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Catching Britain's Killers: The Crimes That Changed Us

  • Season 1
  • 3 episodes
  • Documentary

Summary

The stories of murder investigations and their extraordinary consequences, which overturned laws, transformed police interrogation and revolutionised forensic detection.

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Episode 3: Interrogation

Summary

The crime documentary reveals how a 1970s miscarriage of justice, involving three teenage boys, led to a new method of police interrogation and investigation. When the body of Maxwell Confait was found in south London, three local boys confessed to arson and murder and were consequently convicted, despite retracting their statements and protesting their innocence. However, each of their convictions were eventually overturned, which shone a light on dangerous police practices that pressured the boys to confess to a crime they did not commit. Last in the series.
Recommended

Review

After the body of Maxwell Confait was found in his south London bedsit in April 1972, three boys were quickly arrested and questioned. Confait had been strangled, and the trio – Colin Lattimore (18) who had learning difficulties, Ronnie Leighton, 15, and Ahmet Salih, 14 – “confessed” their supposed involvement to police.

But what happened next broke apart the British legal system by focusing on oppressive police questioning. In the final episode of a too-short and fascinating series, Catching Britain’s Killers looks at how the three young men were later cleared of any involvement in the crime and how their treatment at the hands of police eventually gave birth to the Police and Criminal Evidence Act of 1984.

How to watch

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Details

Formats
Colour

Credits

Cast

rolename
NarratorPriyanga Burford

Crew

rolename
DirectorGeorgina Leslie
Executive producerColette Flight
ProducerPaula Nightingale
Series producerNancy Bornat

All episodes

  • Episode 3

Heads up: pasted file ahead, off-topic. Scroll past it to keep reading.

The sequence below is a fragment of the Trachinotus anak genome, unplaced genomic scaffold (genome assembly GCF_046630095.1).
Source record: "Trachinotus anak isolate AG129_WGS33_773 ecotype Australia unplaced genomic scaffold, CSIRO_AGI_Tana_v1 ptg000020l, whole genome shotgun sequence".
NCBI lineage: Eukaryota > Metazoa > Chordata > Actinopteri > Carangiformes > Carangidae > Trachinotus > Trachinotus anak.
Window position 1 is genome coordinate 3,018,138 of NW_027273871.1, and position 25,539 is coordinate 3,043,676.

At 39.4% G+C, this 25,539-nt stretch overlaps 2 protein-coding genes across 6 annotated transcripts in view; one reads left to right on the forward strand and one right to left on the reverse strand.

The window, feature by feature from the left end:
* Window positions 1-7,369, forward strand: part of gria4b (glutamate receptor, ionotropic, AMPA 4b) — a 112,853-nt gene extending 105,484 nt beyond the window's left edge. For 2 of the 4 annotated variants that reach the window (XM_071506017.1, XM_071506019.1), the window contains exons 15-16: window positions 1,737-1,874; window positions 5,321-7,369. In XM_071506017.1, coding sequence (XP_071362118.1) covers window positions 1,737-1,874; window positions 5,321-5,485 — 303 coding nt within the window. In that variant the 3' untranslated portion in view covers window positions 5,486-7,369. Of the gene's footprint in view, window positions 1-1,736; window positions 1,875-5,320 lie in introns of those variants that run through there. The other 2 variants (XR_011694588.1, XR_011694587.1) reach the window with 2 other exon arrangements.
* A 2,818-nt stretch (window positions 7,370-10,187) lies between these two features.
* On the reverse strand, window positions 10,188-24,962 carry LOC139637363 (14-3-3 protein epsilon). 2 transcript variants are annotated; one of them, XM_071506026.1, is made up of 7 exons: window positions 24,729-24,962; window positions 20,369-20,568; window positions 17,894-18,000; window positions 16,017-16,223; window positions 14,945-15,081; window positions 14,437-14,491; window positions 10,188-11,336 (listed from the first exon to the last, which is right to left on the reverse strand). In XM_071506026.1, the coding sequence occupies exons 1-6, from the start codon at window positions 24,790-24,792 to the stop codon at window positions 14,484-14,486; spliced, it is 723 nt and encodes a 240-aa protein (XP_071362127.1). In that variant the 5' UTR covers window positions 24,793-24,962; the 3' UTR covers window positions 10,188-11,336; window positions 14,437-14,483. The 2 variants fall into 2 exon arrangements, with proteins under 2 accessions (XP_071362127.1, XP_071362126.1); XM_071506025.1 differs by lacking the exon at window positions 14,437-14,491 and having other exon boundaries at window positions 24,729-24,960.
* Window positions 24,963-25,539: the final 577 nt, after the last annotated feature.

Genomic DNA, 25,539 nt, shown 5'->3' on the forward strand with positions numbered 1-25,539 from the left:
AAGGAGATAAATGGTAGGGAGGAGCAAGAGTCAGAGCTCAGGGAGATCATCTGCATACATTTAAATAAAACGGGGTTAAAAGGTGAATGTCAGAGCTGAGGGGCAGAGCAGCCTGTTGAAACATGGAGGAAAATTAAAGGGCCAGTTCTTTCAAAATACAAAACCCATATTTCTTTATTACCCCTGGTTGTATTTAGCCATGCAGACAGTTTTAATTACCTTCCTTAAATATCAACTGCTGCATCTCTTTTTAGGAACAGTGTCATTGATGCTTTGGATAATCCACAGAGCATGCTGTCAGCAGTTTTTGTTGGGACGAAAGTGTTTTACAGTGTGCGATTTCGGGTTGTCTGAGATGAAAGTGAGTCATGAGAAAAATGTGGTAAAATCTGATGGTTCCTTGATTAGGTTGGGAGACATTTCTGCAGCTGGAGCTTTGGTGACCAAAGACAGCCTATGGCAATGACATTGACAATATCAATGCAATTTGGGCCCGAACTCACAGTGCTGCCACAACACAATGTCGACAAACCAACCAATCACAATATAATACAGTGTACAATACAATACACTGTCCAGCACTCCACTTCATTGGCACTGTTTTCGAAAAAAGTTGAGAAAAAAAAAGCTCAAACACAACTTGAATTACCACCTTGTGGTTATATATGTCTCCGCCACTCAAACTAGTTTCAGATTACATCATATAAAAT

Interrogation

    Summary

    The crime documentary reveals how a 1970s miscarriage of justice, involving three teenage boys, led to a new method of police interrogation and investigation. When the body of Maxwell Confait was found in south London, three local boys confessed to arson and murder and were consequently convicted, despite retracting their statements and protesting their innocence. However, each of their convictions were eventually overturned, which shone a light on dangerous police practices that pressured the boys to confess to a crime they did not commit. Last in the series.
    Recommended

    Review

    After the body of Maxwell Confait was found in his south London bedsit in April 1972, three boys were quickly arrested and questioned. Confait had been strangled, and the trio – Colin Lattimore (18) who had learning difficulties, Ronnie Leighton, 15, and Ahmet Salih, 14 – “confessed” their supposed involvement to police.

    But what happened next broke apart the British legal system by focusing on oppressive police questioning. In the final episode of a too-short and fascinating series, Catching Britain’s Killers looks at how the three young men were later cleared of any involvement in the crime and how their treatment at the hands of police eventually gave birth to the Police and Criminal Evidence Act of 1984.

    How to watch

    Loading

    Details

    Formats
    Colour

    Credits

    Cast

    rolename
    NarratorPriyanga Burford

    Crew

    rolename
    DirectorGeorgina Leslie
    Executive producerColette Flight
    ProducerPaula Nightingale
    Series producerNancy Bornat
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